With more and more families making the news because they rely on grand parents as their first line of child care, many who aren’t lucky enough to have grandma or grandad on the doorstep, but can afford it, avail themselves of the services of a nanny.
No matter whether a family chooses a nanny for flexibility reasons or to give their children exposure to another language or culture, the convenience of a live-in, or indeed live-out nanny is clear to see. But one big question on the lips of a number of parents who employ nannies right now is whether or not they will have to fund for their nanny’s pension under automatic enrolment legislation?
Pensions automatic enrolment is a relatively new kid on the pensions legislation block. Requiring employees to put pension arrangements in place for their employees, as well as contributing to those employees’ pensions, auto enrolment started in 2012 and will have completed its roll-out by 2018.
The response to the question about whether or not a nanny should be enrolled in a pension scheme under auto enrolment is: more than likely. It is likely that most nanny arrangements will fall under the qualifying requirements of the scheme.
The rules say that any employee (and that includes a nanny) aged between 22 years of age and state retirement age, who earns above the current tax free allowance must be automatically enrolled. State pension age varies depending on your nanny’s date of birth, but State Pension Age Calculators are readily available online for anyone who is unsure. No matter whether your nanny works full or part time; if he or she falls within these qualifying rules, it is your responsibility as his or her employer to set up an appropriate pension scheme, automatically enroll them into it and make pension contributions.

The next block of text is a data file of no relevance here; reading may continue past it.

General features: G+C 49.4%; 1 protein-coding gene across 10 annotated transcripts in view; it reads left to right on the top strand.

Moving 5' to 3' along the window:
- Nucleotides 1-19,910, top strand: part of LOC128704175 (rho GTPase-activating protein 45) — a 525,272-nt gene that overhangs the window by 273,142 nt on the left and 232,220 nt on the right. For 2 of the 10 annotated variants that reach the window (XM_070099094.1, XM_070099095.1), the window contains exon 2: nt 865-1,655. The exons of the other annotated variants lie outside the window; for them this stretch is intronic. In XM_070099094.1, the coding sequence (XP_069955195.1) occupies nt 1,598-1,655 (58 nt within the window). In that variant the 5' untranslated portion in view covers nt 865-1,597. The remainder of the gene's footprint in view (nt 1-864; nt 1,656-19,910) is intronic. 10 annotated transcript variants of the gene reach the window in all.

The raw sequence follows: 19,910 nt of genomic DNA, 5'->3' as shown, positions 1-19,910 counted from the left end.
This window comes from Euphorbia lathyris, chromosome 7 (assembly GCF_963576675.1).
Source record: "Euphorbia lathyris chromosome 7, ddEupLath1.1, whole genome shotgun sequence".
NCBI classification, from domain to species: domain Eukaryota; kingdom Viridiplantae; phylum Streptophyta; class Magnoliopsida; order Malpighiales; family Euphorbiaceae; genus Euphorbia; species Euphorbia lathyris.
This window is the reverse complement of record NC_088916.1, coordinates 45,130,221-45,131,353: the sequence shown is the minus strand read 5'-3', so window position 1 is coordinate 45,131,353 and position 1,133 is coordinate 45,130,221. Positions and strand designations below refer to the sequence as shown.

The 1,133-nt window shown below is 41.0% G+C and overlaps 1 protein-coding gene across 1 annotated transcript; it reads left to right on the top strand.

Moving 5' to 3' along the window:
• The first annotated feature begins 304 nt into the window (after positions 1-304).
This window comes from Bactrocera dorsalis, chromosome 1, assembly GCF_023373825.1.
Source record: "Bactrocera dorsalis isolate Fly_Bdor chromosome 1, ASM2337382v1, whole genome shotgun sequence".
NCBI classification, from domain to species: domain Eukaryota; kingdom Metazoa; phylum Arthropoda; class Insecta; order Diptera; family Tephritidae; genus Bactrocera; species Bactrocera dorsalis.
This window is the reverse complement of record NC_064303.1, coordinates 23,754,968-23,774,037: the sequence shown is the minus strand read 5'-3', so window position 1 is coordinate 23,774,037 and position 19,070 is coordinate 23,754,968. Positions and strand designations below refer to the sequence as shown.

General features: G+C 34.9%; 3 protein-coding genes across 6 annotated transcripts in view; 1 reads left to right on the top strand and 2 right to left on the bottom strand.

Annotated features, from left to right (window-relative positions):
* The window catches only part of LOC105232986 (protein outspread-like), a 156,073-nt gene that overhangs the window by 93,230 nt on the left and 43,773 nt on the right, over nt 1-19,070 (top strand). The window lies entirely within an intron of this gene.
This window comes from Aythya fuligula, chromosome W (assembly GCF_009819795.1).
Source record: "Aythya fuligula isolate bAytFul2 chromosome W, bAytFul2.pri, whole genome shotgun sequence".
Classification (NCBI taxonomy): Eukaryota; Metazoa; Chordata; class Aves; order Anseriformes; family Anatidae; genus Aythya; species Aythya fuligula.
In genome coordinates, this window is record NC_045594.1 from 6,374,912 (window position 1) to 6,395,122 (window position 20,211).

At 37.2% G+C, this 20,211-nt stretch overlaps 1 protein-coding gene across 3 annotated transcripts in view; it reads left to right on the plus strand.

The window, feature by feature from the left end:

Once enrolled into your pension scheme, your nanny, you and the government will be required to make contributions. The contributions will start at a relatively low level and will rise gradually over the early years; so this should not prove a particularly onerous obligation. However, it is up to you as the employer to provide an appropriate scheme; to know when you need to start and to be clear about what you need to tell your nanny as well as taking responsibility for administering the required contributions to the scheme.
The date you need to start to implement this new legislation is called your ‘staging date’ and when that date is will depends on when you started to employ your nanny. For example, if your nanny’s employment started before 1st April, 2012 you are likely to have your staging date from June of this year. However, if you didn’t start to employ your nanny until March of this year, your staging date won’t probably be until October 2017. Once again, you can find your staging dates online.
Although your responsibilities as an employer are relatively straightforward, you need to set aside some time to familiarise yourself with those responsibilities and your options.
There is plenty of help available online or you could consult the person who deals with your nanny’s PAYE. However, if you’d like some help from us, we’d be more than happy to help. All you need to do is contact us.